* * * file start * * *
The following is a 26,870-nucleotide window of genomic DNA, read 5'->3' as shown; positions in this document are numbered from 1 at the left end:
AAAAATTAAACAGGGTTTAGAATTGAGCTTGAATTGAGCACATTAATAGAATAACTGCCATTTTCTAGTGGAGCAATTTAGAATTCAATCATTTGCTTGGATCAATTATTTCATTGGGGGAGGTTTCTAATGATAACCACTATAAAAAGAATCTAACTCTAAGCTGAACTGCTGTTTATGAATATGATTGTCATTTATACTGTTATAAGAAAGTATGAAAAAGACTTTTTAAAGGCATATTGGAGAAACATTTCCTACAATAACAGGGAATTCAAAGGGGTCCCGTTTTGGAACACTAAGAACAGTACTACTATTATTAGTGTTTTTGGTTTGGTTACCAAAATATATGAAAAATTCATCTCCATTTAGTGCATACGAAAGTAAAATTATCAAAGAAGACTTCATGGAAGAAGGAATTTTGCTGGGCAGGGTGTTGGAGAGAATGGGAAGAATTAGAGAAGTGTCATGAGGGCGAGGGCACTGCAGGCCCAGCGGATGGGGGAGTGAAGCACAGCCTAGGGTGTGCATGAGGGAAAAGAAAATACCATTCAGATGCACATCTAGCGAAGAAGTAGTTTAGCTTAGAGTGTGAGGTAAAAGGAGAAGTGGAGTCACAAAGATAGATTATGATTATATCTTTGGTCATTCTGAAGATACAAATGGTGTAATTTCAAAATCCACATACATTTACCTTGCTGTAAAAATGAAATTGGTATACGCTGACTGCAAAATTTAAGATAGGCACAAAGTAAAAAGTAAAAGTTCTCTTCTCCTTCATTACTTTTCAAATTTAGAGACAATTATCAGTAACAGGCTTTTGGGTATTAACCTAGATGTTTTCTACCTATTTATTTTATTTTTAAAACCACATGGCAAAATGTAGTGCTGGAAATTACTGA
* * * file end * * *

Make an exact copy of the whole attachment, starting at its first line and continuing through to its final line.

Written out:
The following is a 26,870-nucleotide window of genomic DNA, read 5'->3' as shown; positions in this document are numbered from 1 at the left end:
AAAAATTAAACAGGGTTTAGAATTGAGCTTGAATTGAGCACATTAATAGAATAACTGCCATTTTCTAGTGGAGCAATTTAGAATTCAATCATTTGCTTGGATCAATTATTTCATTGGGGGAGGTTTCTAATGATAACCACTATAAAAAGAATCTAACTCTAAGCTGAACTGCTGTTTATGAATATGATTGTCATTTATACTGTTATAAGAAAGTATGAAAAAGACTTTTTAAAGGCATATTGGAGAAACATTTCCTACAATAACAGGGAATTCAAAGGGGTCCCGTTTTGGAACACTAAGAACAGTACTACTATTATTAGTGTTTTTGGTTTGGTTACCAAAATATATGAAAAATTCATCTCCATTTAGTGCATACGAAAGTAAAATTATCAAAGAAGACTTCATGGAAGAAGGAATTTTGCTGGGCAGGGTGTTGGAGAGAATGGGAAGAATTAGAGAAGTGTCATGAGGGCGAGGGCACTGCAGGCCCAGCGGATGGGGGAGTGAAGCACAGCCTAGGGTGTGCATGAGGGAAAAGAAAATACCATTCAGATGCACATCTAGCGAAGAAGTAGTTTAGCTTAGAGTGTGAGGTAAAAGGAGAAGTGGAGTCACAAAGATAGATTATGATTATATCTTTGGTCATTCTGAAGATACAAATGGTGTAATTTCAAAATCCACATACATTTACCTTGCTGTAAAAATGAAATTGGTATACGCTGACTGCAAAATTTAAGATAGGCACAAAGTAAAAAGTAAAAGTTCTCTTCTCCTTCATTACTTTTCAAATTTAGAGACAATTATCAGTAACAGGCTTTTGGGTATTAACCTAGATGTTTTCTACCTATTTATTTTATTTTTAAAACCACATGGCAAAATGTAGTGCTGGAAATTACTGA